The aim of the fence is simply that; to save lives. In fact it is to slow down the terrorists by up to 15 minutes, to enable the defence forces to stop them. And a fence along the Green Line, which runs through villages and valleys with high ground on either side, would simply not do that. Which is why the fence diverts at points on both sides of the Green Line.

There's more. While the palestinians and their partners in crime continue to try their best to obfuscate the true nature, purpose and cause of the fence through clever use of sound bites, a bit of light occasionally does shine through. Read the whole thing.

Driving them nuts


It seems that Counterpunch* has its twinkies in a huge wad over this essay by John Kerry in which he (gasp!) acknowledges Israel's right to exist and (hang on) even to defend itself. This perfidy, according to the microbrains at Counterpunch, constitutes an "unfettered pledge of fealty to Israel" and demonstrates irrefutably that "there's scarcely a dime's worth of difference between the major political candidates of both parties on the life-and-death issues of our time." Uh huh.

I was allowed to fly an air force jet from the Ovda Airbase. It was then that Israeli insecurity about narrow borders became very real to me. In a matter of minutes, I came close to violating the airspace of Egypt, Jordan, and Syria. From that moment on, I felt as Israelis do: The promise of peace must be secure before the Promised Land is secure on a thin margin of land.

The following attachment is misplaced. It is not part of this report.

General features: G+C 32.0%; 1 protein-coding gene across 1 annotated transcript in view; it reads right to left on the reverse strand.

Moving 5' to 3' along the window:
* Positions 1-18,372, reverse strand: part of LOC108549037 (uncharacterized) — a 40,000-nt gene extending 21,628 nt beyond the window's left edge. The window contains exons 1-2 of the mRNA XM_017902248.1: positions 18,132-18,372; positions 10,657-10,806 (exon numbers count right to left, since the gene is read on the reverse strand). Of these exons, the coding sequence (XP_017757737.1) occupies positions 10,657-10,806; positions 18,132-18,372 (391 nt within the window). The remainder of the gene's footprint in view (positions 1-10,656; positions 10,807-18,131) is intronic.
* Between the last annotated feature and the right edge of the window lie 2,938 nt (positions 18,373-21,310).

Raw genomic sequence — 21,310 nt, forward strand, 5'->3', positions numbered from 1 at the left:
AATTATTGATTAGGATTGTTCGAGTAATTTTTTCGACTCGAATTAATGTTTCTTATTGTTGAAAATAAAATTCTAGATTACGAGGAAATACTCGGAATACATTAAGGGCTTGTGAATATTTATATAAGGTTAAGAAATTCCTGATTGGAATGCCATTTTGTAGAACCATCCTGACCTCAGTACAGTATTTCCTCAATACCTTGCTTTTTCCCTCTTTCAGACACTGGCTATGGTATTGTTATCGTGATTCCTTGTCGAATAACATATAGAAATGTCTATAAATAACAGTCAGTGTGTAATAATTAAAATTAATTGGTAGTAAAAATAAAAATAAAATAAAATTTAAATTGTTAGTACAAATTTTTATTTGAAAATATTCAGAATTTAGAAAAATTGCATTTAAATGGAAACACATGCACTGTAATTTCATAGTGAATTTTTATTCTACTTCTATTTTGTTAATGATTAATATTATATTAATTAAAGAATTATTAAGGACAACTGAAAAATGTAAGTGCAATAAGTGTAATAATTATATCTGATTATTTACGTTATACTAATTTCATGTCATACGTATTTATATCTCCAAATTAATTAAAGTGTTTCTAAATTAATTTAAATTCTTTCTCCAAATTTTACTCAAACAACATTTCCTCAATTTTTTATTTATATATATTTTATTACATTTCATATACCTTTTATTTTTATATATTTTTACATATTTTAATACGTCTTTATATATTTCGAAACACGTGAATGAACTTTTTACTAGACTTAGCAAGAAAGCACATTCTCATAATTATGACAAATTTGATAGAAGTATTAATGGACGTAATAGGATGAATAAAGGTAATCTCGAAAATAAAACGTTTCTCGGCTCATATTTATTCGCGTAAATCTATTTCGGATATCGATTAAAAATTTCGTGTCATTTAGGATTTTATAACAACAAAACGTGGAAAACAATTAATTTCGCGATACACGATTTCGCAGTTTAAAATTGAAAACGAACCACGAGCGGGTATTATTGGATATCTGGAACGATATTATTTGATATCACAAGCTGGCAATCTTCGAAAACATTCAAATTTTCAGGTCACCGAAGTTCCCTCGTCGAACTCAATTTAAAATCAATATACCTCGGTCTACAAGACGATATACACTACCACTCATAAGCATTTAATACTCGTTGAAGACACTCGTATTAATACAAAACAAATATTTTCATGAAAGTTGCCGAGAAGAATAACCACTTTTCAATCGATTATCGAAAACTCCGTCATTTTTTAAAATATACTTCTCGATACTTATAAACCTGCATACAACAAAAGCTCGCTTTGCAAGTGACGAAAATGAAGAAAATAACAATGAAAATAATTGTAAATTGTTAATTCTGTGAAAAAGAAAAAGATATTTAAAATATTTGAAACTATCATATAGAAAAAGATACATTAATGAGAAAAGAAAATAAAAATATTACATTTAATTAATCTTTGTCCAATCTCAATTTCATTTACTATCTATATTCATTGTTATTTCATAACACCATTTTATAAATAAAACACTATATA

[ . . . ]

In this difficult time we must again reaffirm we are enlisted for the duration - and reaffirm our belief that the cause of Israel must be the cause of America - and the cause of people of conscience everywhere.

Read the whole thing. It sounds good. But we hear a lot of this kind of stuff in election years. Remember this?

WASHINGTON (CNN) -- In an address Monday to a group dedicated to maintaining close, cordial relations between the United States and Israel, Republican presidential hopeful George W. Bush said Monday his administration would pull up U.S. diplomatic stakes in Tel Aviv and establish a new embassy in Jerusalem.

Speaking Monday afternoon, the Texas governor said should he be elected president, he would shift U.S. diplomatic operations in Israel to Jerusalem -- or, "the city Israel has chosen as its capital." His declaration was met by a round of applause.

Right. None of it worth the virtual paper it's printed on.

(*Found via IsraelInsider -- I don't ordinarily spend much time at Counterpunch)

Coming full circle


Here's yet another take (it's astounding how many there seem to be) on the 'Passion' thing. This one adopts a pseudo-scholarly historical and theologically insensitive approach in generally blaming (I think) the codifiers of the New Testament for deliberately instigating antisemitism through the ages. Does that mean he's got it all wrong? Not necessarily, but he paints with an awfully broad and careless, even inflamatory, brush. Kind of makes you wonder . . .

And then there's this: Charles Patterson, the author, also penned this piece of work, which served as the foundation for PETA's utterly offensive "Holocaust on your plate," campaign last year about this time. So now we sort of know where this guy is coming from. It's hard to tell whether Patterson ultimately elects to assign primary blame for the Holocaust to the Gospels, Paul or the "unethical treatment of animals." Do we really care?